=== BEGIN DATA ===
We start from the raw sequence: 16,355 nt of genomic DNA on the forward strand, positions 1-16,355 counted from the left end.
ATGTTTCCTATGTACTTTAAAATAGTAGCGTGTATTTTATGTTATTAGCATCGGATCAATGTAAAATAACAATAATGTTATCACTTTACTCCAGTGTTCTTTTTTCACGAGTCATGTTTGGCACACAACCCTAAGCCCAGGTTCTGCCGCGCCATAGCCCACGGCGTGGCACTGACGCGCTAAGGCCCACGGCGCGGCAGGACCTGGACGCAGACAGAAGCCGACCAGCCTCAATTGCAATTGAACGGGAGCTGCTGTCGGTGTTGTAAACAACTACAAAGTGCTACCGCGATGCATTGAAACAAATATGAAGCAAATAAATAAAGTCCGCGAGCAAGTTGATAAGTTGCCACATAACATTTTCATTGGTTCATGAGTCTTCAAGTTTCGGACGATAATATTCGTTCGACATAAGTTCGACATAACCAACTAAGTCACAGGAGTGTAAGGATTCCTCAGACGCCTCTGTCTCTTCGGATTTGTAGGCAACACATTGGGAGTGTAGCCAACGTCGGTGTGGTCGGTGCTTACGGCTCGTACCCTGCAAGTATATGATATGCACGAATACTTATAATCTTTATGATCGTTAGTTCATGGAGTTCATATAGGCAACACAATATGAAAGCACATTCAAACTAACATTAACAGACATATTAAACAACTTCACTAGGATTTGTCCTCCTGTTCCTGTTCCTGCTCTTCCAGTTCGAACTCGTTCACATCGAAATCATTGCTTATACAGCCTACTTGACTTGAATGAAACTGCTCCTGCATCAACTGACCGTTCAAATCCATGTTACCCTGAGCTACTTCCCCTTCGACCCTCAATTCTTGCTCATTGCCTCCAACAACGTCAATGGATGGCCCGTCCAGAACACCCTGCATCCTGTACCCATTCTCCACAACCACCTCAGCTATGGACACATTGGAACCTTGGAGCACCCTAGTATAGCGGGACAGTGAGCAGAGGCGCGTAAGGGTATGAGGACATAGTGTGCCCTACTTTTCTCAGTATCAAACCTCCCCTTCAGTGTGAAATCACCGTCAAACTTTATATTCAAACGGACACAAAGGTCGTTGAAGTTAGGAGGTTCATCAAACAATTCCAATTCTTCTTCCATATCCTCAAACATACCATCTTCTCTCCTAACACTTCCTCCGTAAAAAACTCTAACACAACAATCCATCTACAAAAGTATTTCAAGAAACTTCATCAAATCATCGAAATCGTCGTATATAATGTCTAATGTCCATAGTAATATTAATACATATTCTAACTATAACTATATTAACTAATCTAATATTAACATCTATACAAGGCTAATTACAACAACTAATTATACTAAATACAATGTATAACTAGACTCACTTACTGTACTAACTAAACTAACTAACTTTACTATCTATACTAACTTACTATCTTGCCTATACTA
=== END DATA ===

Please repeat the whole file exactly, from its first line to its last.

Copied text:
We start from the raw sequence: 16,355 nt of genomic DNA on the forward strand, positions 1-16,355 counted from the left end.
ATGTTTCCTATGTACTTTAAAATAGTAGCGTGTATTTTATGTTATTAGCATCGGATCAATGTAAAATAACAATAATGTTATCACTTTACTCCAGTGTTCTTTTTTCACGAGTCATGTTTGGCACACAACCCTAAGCCCAGGTTCTGCCGCGCCATAGCCCACGGCGTGGCACTGACGCGCTAAGGCCCACGGCGCGGCAGGACCTGGACGCAGACAGAAGCCGACCAGCCTCAATTGCAATTGAACGGGAGCTGCTGTCGGTGTTGTAAACAACTACAAAGTGCTACCGCGATGCATTGAAACAAATATGAAGCAAATAAATAAAGTCCGCGAGCAAGTTGATAAGTTGCCACATAACATTTTCATTGGTTCATGAGTCTTCAAGTTTCGGACGATAATATTCGTTCGACATAAGTTCGACATAACCAACTAAGTCACAGGAGTGTAAGGATTCCTCAGACGCCTCTGTCTCTTCGGATTTGTAGGCAACACATTGGGAGTGTAGCCAACGTCGGTGTGGTCGGTGCTTACGGCTCGTACCCTGCAAGTATATGATATGCACGAATACTTATAATCTTTATGATCGTTAGTTCATGGAGTTCATATAGGCAACACAATATGAAAGCACATTCAAACTAACATTAACAGACATATTAAACAACTTCACTAGGATTTGTCCTCCTGTTCCTGTTCCTGCTCTTCCAGTTCGAACTCGTTCACATCGAAATCATTGCTTATACAGCCTACTTGACTTGAATGAAACTGCTCCTGCATCAACTGACCGTTCAAATCCATGTTACCCTGAGCTACTTCCCCTTCGACCCTCAATTCTTGCTCATTGCCTCCAACAACGTCAATGGATGGCCCGTCCAGAACACCCTGCATCCTGTACCCATTCTCCACAACCACCTCAGCTATGGACACATTGGAACCTTGGAGCACCCTAGTATAGCGGGACAGTGAGCAGAGGCGCGTAAGGGTATGAGGACATAGTGTGCCCTACTTTTCTCAGTATCAAACCTCCCCTTCAGTGTGAAATCACCGTCAAACTTTATATTCAAACGGACACAAAGGTCGTTGAAGTTAGGAGGTTCATCAAACAATTCCAATTCTTCTTCCATATCCTCAAACATACCATCTTCTCTCCTAACACTTCCTCCGTAAAAAACTCTAACACAACAATCCATCTACAAAAGTATTTCAAGAAACTTCATCAAATCATCGAAATCGTCGTATATAATGTCTAATGTCCATAGTAATATTAATACATATTCTAACTATAACTATATTAACTAATCTAATATTAACATCTATACAAGGCTAATTACAACAACTAATTATACTAAATACAATGTATAACTAGACTCACTTACTGTACTAACTAAACTAACTAACTTTACTATCTATACTAACTTACTATCTTGCCTATACTA